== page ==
News stories often link climate change to rising sea levels.
Throughout Earth’s history sea level has constantly changed and, indeed, it is these very changes that generate most of the geological record!
Geology has left us many clues to how the environment has changed over time and whether the sea was higher or lower than it is today.
Maybe the place where you live was once below sea level!
Sea level, or ‘mean sea level’ as it is sometimes known, is the average height of the ocean’s surface between high and low tide.
Scientists refer to it as the equipotential surface of the world’s oceans, which means that its level is affected by the strength of gravity (or, more technically, ‘gravitational acceleration’) around the Earth.
Variations in the gravitational acceleration are themselves caused by variations in the internal density of the Earth.
Changes in tides and wave conditions over time are averaged out to determine a ‘still water level’ that can be used to identify whether the sea level has changed and also the height of the land above sea level.
Because the surface of the land also moves up and down over long periods of time, sea level changes may be described as ‘relative’ or ‘absolute’.
Relative changes may be observed even though the absolute height of the oceans remains the same.
It is important to realise that when earth scientists talk about a rise in mean global sea level (what we call ‘eustatic’ sea level), local changes may be quite different. This is why local studies of sea level rise and fall are so important.
During the last ice age, lots of sea water was stored in ice sheets and glaciers and sea level was, on average, more than 130 metres lower than it is today.
But these sea level changes, related to the growth and melting of ice sheets, happen relatively quickly, taking tens of thousands to hundreds of thousands of years.
Sea levels also rise and fall more slowly, over time spans of millions of years. And these gradual changes have generated the enormously thick sequences of sedimentary rocks that record the long history of geological time.
We would have very little if any of our sedimentary rocks were it not for the fact that sea levels rise and fall!
Sea levels change for many reasons and over timescales that are very different. Sea levels are rising today not only because significant parts of the land-based ice is melting, but also because ocean waters are warming and therefore expanding.
Note that there is no direct effect on sea level when sea-based ice melts, because sea-ice is already part of the ocean system. Ice floats because it is less dense than water and because it displaces an equivalent mass of water there is no increase in sea level as it melts – in just the same way a cold drink does not overflow the glass as the ice cubes it contains melt.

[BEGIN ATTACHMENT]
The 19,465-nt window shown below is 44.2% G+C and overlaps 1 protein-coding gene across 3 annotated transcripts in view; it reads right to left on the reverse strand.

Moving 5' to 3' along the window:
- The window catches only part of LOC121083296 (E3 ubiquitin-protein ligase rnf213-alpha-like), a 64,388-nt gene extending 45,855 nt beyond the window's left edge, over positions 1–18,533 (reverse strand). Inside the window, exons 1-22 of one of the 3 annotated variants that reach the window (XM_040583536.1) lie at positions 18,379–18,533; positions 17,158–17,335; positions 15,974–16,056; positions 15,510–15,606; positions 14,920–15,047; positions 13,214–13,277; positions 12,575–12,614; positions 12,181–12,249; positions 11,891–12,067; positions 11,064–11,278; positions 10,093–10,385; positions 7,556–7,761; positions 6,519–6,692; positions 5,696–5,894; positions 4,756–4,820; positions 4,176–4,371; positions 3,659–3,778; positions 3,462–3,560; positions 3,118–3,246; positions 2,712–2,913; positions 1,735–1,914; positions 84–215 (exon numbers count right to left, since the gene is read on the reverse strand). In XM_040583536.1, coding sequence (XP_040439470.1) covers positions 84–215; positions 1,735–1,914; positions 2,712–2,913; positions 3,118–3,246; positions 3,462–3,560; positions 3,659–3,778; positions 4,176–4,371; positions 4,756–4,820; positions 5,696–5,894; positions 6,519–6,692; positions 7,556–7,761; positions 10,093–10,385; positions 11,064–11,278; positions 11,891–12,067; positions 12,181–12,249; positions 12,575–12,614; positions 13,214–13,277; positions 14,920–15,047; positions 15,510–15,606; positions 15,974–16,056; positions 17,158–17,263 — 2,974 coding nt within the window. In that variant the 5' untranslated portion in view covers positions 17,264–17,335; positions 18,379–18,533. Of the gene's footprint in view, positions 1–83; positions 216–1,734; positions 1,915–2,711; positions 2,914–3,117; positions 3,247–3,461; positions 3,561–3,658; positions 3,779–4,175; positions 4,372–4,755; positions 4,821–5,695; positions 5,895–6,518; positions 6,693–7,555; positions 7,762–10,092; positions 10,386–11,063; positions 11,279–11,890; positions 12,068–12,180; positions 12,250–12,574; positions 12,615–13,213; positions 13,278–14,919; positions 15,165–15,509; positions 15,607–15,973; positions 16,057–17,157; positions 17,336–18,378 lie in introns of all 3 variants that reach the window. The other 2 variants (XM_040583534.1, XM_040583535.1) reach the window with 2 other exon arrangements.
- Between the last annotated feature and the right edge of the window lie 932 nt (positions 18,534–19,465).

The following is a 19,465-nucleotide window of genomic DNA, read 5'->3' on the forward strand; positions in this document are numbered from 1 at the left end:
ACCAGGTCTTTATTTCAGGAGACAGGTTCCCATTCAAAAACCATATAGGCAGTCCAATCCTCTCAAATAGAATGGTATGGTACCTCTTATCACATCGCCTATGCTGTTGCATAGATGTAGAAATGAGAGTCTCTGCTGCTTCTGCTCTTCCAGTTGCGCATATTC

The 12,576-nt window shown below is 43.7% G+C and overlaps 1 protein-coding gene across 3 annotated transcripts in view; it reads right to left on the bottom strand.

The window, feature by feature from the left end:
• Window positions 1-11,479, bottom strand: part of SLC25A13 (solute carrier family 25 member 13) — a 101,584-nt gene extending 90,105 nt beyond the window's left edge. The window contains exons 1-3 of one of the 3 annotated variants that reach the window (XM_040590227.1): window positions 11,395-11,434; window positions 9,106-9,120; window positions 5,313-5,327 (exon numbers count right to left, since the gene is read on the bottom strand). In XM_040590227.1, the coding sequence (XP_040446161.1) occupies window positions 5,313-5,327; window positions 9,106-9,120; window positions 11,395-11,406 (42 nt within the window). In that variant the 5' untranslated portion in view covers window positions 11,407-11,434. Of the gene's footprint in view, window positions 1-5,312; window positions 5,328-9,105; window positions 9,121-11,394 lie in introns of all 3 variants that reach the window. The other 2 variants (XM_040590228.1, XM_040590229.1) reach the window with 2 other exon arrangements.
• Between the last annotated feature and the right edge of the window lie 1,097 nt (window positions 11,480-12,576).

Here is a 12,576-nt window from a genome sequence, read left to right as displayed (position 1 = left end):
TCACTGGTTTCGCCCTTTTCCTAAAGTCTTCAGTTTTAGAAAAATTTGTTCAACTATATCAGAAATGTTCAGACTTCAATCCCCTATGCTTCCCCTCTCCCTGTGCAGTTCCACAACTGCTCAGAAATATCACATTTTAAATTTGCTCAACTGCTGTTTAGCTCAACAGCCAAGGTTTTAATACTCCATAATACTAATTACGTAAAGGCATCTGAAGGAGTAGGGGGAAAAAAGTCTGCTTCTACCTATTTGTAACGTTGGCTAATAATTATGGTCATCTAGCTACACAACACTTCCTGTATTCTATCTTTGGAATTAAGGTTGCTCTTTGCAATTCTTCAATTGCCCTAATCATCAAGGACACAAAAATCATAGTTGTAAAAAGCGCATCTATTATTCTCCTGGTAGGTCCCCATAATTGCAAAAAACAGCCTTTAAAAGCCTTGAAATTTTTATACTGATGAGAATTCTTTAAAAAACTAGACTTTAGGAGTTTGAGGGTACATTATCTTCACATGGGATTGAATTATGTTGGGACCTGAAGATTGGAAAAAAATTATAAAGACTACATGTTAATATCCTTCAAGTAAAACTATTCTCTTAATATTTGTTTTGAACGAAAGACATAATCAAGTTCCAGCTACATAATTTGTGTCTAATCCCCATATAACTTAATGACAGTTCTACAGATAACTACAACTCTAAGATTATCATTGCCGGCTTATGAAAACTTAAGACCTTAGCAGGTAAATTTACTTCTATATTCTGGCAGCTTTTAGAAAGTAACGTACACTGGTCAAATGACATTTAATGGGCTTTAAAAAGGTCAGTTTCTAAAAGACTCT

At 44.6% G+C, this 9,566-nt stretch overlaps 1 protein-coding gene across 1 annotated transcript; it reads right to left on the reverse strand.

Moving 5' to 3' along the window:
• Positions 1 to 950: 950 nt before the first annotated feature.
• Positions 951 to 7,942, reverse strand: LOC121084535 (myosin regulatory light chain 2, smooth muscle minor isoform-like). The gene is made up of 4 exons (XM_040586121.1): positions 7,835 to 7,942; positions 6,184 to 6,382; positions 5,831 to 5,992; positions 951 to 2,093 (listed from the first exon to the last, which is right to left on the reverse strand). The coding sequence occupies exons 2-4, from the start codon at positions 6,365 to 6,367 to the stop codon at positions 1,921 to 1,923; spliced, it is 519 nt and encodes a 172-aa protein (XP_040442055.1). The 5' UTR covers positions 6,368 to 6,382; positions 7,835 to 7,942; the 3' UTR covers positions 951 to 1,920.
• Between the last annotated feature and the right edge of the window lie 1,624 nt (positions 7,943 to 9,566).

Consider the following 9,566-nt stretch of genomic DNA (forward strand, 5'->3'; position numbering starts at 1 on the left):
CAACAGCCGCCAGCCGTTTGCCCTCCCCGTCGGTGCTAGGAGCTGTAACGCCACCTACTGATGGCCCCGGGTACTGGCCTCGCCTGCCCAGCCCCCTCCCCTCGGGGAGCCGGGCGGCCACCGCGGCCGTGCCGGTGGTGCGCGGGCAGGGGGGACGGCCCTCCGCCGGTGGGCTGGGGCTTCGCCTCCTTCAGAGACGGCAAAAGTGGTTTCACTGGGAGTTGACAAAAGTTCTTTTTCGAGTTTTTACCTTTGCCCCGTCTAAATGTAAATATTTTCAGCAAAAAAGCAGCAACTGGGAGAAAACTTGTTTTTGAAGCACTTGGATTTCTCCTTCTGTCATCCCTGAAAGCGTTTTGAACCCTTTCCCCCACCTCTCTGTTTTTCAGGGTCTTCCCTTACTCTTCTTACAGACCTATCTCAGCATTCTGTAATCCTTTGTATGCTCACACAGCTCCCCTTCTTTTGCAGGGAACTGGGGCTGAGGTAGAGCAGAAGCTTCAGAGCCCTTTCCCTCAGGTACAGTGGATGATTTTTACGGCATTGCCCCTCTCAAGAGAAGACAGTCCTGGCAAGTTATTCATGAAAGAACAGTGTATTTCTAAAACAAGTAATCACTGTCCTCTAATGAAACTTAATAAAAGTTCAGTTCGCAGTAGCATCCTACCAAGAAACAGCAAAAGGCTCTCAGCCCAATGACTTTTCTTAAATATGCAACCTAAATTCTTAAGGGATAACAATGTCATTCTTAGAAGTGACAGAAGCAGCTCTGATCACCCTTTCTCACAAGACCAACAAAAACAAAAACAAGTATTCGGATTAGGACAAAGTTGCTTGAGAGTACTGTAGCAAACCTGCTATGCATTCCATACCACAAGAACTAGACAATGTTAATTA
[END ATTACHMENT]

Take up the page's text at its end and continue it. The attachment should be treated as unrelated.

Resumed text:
There is, however, a significant indirect effect of Arctic ice melting, which is that the albedo changes.
Albedo is the ability of a surface to reflect sunlight, and ice and snow are very good at reflecting the warming rays of the sun.
As the Arctic ice melts, polar regions will warm even more quickly because the Arctic ocean will now absorb the incoming energy. Thus, warming leads to Arctic ice melting which leads to more warming.
This is a classic positive feedback in the climate.
A eustatic sea level change occurs when there is a global change in the amount of water stored in the oceans, or a change in the geometry of the ocean basins which alters the volume of water they can hold.
When the sea level changes in response to the amount of water stored in ice caps this is called glacial-eustasy.
If the two main ice caps — Greenland and Antarctica — melted, then it is calculated that the oceans would rise by 66 metres.
During glacial periods areas of land are covered with thick layers of ice.
The weight of the ice causes the surface of the Earth’s crust to deflect downwards.
At the end of the glacial period the ice melts and the crust can rebound. This is known as an isostatic sea level change and it causes a relative sea level change as it is the land rising, not the amount of water increasing.
A change in the temperature of sea water also contributes to a change in sea level because sea water expands at higher temperatures.
As the atmosphere becomes warmer, the oceans will absorb some of the heat and increase in volume, which in turn leads to higher sea levels.
Orogeny or mountain building, can decrease sea level by changing the size of the oceans.
The most famous of these is the collision of the Indian and Eurasian plates that formed the Himalaya Mountains.
One relevant consequence of the collision is that a lot of continental crust was inserted under Tibet, leaving a larger ocean basin and therefore lower global sea-levels.
The Earth’s climate and global sea levels are closely linked.
During cold periods some of the ocean’s water is evaporated and stored in ice caps or mountain glaciers, meaning a lower sea level.
During warmer periods sea levels rise as the ice melts and once again is added to the volume of the oceans.
Over the past 100 years the Earth’s climate has warmed a little less than 1°C, and as temperatures rise thermal expansion of water will add to sea level rise.